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Thursday, May 3, 2012

Malaysia - Confessions of a typical tidak-apa Malaysian

KUALA LUMPUR  —  I used to think…
… the government? They’re not that bad… as long as my pockets are full, live in nice digs, have a fancy ride, my stomach never goes hungry and I still have spare change to indulge in shoes, handbags, pedicures and a vacation now and then… let’s not rock the boat. Reformasi? Protest? Aiya… what for? Cause traffic jam only!

… Me vote? Nah… Nobody deserves my vote — not the opposition, nor the ruling party. As long as I can continue to do my thing, can afford my indulgences, the government can continue to do theirs. Not happy with the government? We complain only lor, but truth be told, better the devil you know, than the devil you don’t.

… The rampant corruption? Aiya, if you want things to happen fast, have to pay more lor. After all, I’m as much to blame for the RM50 ‘kopi duit’ for speeding. Else have to go balai polis to pay saman… very mah fan lah. I’d rather bri.. err… pay ‘up front’… !

So what changed?
Was it March 2008 — while the opposition gained momentum, I was at home, keeping tabs on the election on TV, with a tinge of regret that I wasn’t part of that. Was it Bersih 2.0, when I was glued to the computer, reading the whole thing on the sidelines, watching YouTube, with a pang of envy for those who had the tenacity to join the protest. Secretly admiring their courage, but thinking “Wah.. some people so brave hor. But it’s not my thing lah. Some people can do it, some can’t, and I’m of the latter”.

So what changed indeed??
Perhaps it was the incessant cases of corruption and cows, of submarines and bombs, porn-star ministers and mistresses getting millions? Perhaps it was the victory in Penang, my home state and the good that Lim Guan Eng has done that made me think — change is and can be good. We can make a difference.

So, come 428, Bersih 3.0, with two other friends and her mother and brother, we decided to go. Honestly, I was there, on a whim, more than a compulsion, caught up in the frenzy of the Bersih fever. To say I went for the next generation would be very altruistic, but a lie. I have no children of my own to ‘leave’ the country to. To say it was for the millions of face-less rakyat, would just be politically correct at the very most.

At 428, the aftermath, sitting in Dang Wangi LRT station, waiting for train services to resume, having had my first experience of tear gas, I pondered on this. What on earth compelled this puteri-lilin to participate in Bersih 3.0. — to have braved the hot sun (yes, this puteri slathered layers of sunblock to protect the skin!), then take the LRT (probably my second time) and walk amongst the large crowd, all smelly and sweaty, feeling hungry and thirsty and get stung by tear gas. Was it worth it?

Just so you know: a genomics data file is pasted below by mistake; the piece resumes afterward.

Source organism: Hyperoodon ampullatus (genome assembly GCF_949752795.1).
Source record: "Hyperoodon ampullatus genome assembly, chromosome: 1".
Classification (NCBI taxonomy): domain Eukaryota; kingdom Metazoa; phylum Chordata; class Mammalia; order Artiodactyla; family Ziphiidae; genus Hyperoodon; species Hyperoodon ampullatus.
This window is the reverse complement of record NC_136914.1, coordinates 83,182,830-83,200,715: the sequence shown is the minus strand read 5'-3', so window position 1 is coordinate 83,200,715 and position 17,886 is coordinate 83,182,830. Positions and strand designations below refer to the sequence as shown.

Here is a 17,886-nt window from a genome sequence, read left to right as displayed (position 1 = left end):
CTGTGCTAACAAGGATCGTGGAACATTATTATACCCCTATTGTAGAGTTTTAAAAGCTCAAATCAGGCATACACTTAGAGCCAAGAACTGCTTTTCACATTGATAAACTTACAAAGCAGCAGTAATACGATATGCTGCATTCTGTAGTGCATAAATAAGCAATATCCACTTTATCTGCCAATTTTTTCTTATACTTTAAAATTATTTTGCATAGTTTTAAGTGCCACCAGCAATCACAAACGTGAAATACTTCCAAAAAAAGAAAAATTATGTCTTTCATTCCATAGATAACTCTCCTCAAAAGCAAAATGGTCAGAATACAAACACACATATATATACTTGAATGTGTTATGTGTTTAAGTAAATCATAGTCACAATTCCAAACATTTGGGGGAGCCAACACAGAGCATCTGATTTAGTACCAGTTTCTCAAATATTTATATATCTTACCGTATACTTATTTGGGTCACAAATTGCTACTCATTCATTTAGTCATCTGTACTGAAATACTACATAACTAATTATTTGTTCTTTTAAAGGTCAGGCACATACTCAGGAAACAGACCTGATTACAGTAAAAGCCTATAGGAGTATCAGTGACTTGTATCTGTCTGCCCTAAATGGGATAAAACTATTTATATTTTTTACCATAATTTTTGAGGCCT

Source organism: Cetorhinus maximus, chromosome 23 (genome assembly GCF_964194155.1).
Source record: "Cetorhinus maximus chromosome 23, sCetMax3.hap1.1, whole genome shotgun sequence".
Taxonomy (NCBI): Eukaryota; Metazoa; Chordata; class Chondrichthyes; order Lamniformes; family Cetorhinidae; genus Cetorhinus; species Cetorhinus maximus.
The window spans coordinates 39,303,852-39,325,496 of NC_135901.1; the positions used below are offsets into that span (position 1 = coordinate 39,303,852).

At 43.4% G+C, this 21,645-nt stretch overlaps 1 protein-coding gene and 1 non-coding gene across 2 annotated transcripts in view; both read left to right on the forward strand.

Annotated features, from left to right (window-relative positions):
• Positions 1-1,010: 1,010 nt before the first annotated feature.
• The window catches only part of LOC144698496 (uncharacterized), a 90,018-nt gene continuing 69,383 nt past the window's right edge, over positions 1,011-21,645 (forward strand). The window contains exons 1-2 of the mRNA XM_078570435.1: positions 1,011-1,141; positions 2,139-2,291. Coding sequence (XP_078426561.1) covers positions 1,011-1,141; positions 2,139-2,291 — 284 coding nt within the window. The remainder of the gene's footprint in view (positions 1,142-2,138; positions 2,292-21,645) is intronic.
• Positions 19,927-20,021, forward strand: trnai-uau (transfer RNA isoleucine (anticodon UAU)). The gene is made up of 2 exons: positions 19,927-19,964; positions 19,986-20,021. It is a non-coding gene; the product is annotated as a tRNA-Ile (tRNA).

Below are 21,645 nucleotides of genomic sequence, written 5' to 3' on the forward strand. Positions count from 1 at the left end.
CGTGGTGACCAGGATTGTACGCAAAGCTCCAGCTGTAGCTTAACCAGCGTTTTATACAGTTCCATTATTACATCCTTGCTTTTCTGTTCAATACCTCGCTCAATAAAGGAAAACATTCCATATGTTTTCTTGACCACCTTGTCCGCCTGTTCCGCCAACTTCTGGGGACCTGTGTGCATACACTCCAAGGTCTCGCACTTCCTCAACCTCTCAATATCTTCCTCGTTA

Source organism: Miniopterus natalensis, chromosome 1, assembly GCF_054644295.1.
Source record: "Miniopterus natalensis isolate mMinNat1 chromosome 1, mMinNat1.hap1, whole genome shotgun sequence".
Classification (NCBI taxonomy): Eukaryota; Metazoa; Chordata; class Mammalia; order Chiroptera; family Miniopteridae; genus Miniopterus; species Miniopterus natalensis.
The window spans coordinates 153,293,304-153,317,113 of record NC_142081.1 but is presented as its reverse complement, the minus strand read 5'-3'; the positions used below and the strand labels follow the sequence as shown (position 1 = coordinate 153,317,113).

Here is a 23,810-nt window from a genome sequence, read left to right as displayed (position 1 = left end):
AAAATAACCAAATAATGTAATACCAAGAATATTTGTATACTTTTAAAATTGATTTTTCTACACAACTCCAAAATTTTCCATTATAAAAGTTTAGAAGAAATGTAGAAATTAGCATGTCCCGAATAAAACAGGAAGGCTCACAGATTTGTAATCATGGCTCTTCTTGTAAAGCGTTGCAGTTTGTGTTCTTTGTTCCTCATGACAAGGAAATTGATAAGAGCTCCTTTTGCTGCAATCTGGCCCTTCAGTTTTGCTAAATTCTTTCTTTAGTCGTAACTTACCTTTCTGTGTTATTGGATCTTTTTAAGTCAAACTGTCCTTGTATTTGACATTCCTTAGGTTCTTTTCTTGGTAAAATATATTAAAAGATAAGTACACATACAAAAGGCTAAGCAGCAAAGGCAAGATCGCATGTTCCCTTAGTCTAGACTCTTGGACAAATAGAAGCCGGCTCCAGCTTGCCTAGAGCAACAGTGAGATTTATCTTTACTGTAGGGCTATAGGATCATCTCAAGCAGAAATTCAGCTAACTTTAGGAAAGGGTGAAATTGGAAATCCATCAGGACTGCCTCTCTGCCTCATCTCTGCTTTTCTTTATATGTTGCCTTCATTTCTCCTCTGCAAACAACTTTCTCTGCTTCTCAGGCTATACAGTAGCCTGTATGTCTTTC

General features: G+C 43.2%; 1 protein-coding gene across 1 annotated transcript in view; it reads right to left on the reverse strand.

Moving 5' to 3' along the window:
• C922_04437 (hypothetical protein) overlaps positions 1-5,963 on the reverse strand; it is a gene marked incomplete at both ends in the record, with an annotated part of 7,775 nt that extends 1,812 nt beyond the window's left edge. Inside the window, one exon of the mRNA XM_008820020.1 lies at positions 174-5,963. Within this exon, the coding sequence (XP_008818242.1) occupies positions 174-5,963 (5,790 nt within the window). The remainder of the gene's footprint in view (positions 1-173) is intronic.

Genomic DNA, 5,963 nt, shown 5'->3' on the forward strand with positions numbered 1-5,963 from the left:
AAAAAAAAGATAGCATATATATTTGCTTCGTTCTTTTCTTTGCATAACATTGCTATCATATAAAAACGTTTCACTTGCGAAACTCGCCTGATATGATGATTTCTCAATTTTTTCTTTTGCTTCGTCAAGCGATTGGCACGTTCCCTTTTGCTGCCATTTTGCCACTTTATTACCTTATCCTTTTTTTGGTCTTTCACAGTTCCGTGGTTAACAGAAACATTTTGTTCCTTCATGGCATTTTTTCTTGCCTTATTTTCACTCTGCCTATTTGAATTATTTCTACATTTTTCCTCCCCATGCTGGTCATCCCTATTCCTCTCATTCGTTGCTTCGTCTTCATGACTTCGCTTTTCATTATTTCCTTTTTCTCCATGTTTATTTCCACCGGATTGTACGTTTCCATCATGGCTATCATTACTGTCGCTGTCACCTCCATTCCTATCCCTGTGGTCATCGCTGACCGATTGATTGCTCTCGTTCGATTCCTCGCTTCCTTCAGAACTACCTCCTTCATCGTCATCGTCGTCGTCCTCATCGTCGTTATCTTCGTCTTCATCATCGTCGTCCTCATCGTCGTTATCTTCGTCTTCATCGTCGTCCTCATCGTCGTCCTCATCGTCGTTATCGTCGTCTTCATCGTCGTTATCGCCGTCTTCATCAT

Well, yes it was!
Singing “Negara Ku”, chanting the Bersih football song in the true muhibah fashion, the camaraderie of people, was exhilarating, no doubt. But something awoke from within — a renewed pride in myself. I proved to no one, but myself, ME… that there was more to this shallow shoe-junkie, designer-bag-totting siew-cheh. Not so deep within, that sense of social justice, to right the wrong, to support all that is fair and good, to demand for fairness and equality was burning embers within.

You could say I found myself, rather, I surprised myself! I now know I am not the lembik, tidak-apa individual, typical of most. I will no longer stay silent. When the push comes to a shove, even with water cannons and tear gas thrown in, even if I am afraid, I will fight for the cause, defend my rights, because, I CAN. And I WILL stand tall amongst my fellow Malaysians, and be counted.

It is quite liberating!
I say this, not as self-praise. But to think… if one as come-what-may tidak-apa as me, can awake from my apathetic mode and indignantly jump off the proverbial fence to take a stand, wow… what more the others. Now, I understand the fervent passion of my more politically inclined friends.

Together, a strong force, we shall be. We, the rakyat will reclaim our sovereignty. We demand a government that serves its people, not make servants of them. We will demand for the elections to be di-Bersihkan so the people’s choice can prevail. We will vote for a prime minister who is a true leader, with integrity and honour.

… and while we reclaim our nation, this reformed tidak-apa siew-cheh with her new found courage, will wrestle that limited-edition turquoise ostrich Birkin off you-know-who’s pudgy arms!


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